In the absence of an existing system, one attains a goal or acquires an ability in a more-or-less haphazard fashion, that is, by using whatever means or existing methods which seem to point in the general direction of where one wants to go, then adapting along the way.
Now, here's the problem: the founder of the system, by definition, has not undergone the system, and hence cannot really know if the system can indeed successfully and efficiently lead a student to the same realizations he has. I define an efficient system as one that has a higher probability of success in a shorter period of time than no system at all. Initially, in providing some structure, it may lead the student faster and further than no system at all, but ultimately it may be that the very structure the system provides is the ultimate undoing of the student.
In that line, my Aikido sensei often told us to throw away the system (the rules) when one has mastered the rules. And perhaps that's the answer.
Looking back, my greatest failing as a student was failing to keep in sight of what I really wanted, that is, applying the methods of the system without knowing what I wanted to learn. Or perhaps I needed to go through that, to reach the realization I have now!
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Posted by Kelvin on 01 Jun 2004 | Tagged as: aikido
Many of us in class have great difficulty following. Following (or uke-mi, the art of uke) in my opinion, is of grave importance.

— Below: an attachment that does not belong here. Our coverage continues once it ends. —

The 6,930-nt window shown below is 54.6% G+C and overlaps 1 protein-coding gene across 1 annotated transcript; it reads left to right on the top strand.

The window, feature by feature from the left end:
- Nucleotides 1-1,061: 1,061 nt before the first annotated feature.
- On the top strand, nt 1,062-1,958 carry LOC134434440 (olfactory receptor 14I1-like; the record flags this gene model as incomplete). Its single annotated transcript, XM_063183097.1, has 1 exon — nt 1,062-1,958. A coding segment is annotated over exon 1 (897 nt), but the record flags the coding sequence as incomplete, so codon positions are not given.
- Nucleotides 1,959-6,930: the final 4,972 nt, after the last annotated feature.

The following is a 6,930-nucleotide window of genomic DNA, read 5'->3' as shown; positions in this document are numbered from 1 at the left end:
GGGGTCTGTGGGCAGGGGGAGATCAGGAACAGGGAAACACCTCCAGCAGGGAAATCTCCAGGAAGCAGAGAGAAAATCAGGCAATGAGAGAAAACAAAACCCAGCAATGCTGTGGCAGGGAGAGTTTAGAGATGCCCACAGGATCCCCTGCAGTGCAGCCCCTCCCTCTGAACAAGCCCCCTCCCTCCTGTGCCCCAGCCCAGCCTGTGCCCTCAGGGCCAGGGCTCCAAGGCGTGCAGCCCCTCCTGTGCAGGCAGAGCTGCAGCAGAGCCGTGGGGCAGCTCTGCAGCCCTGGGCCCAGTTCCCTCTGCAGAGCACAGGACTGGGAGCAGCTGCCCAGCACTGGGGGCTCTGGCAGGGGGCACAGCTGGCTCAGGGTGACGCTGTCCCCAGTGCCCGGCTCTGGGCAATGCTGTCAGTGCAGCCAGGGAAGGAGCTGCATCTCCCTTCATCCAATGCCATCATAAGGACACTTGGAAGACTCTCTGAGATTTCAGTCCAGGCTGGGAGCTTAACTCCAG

Sensei described it so well today: it is the way of moving so you're almost one step ahead of the person performing the art. You move in such a way that he has no way of knowing whether it is him or you that's moving. Reminded me of dancing, by the way..
Because we are predisposed to not extending ki, and also have been cut-off from knowledge of how ki works, then I believe that regaining this know-how is of utmost importance! So, I arrived at the conclusion that what is needed in the syllabus for ki-aikido is not more doing (albeit trying to do things differently through ki), but less doing and more following. Of course, following is a form of doing as well, just an active receiving doing. But we don't know this when we start out!!
So, have the senior belts just practise practise practise on the juniors, and to keep throwing them and working on them till they've mastered the art of the uke. THEN we can worry about the doing.
Of course, as Ai Wei astutely pointed out (which I also concluded), you'd probably not find any students at all.
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Spent over an hour today watching a 1st kyu grading session (a poor one at that), so had plenty of time to contemplate.
Ki flows when we are relaxed. We are born relaxed (babies). As the astral body impacts into the lower complex, we become tense, anxious and fearful easily. The fight/flight syndrome is a reflex action; it is encoded into the very nature of our physical selves. The consequence is that there is a significant predisposition against extending ki, i.e. as "natural" (in the sense that it is in harmony with nature) as extending ki is, it doesn't come naturally to us at all.
Abit of cosmology is appropriate here. We started out pre-personal; one with nature but without a 'me'. We are now at the personal stage where there is a gulf between us and the divine. We need to move towards the trans-personal stage of being one with nature, and yet retaining the sense of self. From a physical perspective, this means that we need to learn how nature works so we canintegrate with it. From an aikido perspective, we need to learn how ki works so we can integrate with it.